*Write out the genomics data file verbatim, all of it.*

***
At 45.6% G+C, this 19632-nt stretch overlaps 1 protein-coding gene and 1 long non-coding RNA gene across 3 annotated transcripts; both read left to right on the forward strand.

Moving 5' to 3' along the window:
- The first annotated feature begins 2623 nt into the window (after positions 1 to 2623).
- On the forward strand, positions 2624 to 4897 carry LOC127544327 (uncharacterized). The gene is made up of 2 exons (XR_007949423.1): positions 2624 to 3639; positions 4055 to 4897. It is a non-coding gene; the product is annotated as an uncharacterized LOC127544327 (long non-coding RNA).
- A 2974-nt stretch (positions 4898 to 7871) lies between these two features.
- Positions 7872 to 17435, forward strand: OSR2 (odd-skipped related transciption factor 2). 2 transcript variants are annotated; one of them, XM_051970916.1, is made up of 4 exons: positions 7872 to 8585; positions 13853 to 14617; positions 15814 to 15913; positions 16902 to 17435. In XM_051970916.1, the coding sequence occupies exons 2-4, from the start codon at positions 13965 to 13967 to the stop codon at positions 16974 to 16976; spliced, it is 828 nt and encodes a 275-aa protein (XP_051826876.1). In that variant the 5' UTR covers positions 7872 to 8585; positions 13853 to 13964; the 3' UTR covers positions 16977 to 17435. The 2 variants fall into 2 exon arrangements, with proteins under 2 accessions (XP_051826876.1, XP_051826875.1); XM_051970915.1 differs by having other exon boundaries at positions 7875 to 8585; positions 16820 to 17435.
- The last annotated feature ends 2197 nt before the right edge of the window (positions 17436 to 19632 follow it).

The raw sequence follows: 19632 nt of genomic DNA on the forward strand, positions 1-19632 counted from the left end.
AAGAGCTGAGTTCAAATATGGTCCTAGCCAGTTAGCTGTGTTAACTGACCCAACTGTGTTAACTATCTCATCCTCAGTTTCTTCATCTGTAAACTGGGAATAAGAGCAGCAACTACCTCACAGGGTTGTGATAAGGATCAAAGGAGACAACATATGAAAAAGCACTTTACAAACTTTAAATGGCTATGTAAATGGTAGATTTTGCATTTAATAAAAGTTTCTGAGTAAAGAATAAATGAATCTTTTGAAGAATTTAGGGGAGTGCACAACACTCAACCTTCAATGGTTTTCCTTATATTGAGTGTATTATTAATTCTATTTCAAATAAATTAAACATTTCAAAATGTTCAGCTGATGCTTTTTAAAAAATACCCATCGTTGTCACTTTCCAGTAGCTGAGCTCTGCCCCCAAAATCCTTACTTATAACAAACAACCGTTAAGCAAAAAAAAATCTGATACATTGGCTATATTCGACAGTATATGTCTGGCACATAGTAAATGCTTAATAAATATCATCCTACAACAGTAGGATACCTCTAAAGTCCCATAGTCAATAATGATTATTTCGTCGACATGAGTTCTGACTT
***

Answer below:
At 45.6% G+C, this 19632-nt stretch overlaps 1 protein-coding gene and 1 long non-coding RNA gene across 3 annotated transcripts; both read left to right on the forward strand.

Moving 5' to 3' along the window:
- The first annotated feature begins 2623 nt into the window (after positions 1 to 2623).
- On the forward strand, positions 2624 to 4897 carry LOC127544327 (uncharacterized). The gene is made up of 2 exons (XR_007949423.1): positions 2624 to 3639; positions 4055 to 4897. It is a non-coding gene; the product is annotated as an uncharacterized LOC127544327 (long non-coding RNA).
- A 2974-nt stretch (positions 4898 to 7871) lies between these two features.
- Positions 7872 to 17435, forward strand: OSR2 (odd-skipped related transciption factor 2). 2 transcript variants are annotated; one of them, XM_051970916.1, is made up of 4 exons: positions 7872 to 8585; positions 13853 to 14617; positions 15814 to 15913; positions 16902 to 17435. In XM_051970916.1, the coding sequence occupies exons 2-4, from the start codon at positions 13965 to 13967 to the stop codon at positions 16974 to 16976; spliced, it is 828 nt and encodes a 275-aa protein (XP_051826876.1). In that variant the 5' UTR covers positions 7872 to 8585; positions 13853 to 13964; the 3' UTR covers positions 16977 to 17435. The 2 variants fall into 2 exon arrangements, with proteins under 2 accessions (XP_051826876.1, XP_051826875.1); XM_051970915.1 differs by having other exon boundaries at positions 7875 to 8585; positions 16820 to 17435.
- The last annotated feature ends 2197 nt before the right edge of the window (positions 17436 to 19632 follow it).

The raw sequence follows: 19632 nt of genomic DNA on the forward strand, positions 1-19632 counted from the left end.
AAGAGCTGAGTTCAAATATGGTCCTAGCCAGTTAGCTGTGTTAACTGACCCAACTGTGTTAACTATCTCATCCTCAGTTTCTTCATCTGTAAACTGGGAATAAGAGCAGCAACTACCTCACAGGGTTGTGATAAGGATCAAAGGAGACAACATATGAAAAAGCACTTTACAAACTTTAAATGGCTATGTAAATGGTAGATTTTGCATTTAATAAAAGTTTCTGAGTAAAGAATAAATGAATCTTTTGAAGAATTTAGGGGAGTGCACAACACTCAACCTTCAATGGTTTTCCTTATATTGAGTGTATTATTAATTCTATTTCAAATAAATTAAACATTTCAAAATGTTCAGCTGATGCTTTTTAAAAAATACCCATCGTTGTCACTTTCCAGTAGCTGAGCTCTGCCCCCAAAATCCTTACTTATAACAAACAACCGTTAAGCAAAAAAAAATCTGATACATTGGCTATATTCGACAGTATATGTCTGGCACATAGTAAATGCTTAATAAATATCATCCTACAACAGTAGGATACCTCTAAAGTCCCATAGTCAATAATGATTATTTCGTCGACATGAGTTCTGACTT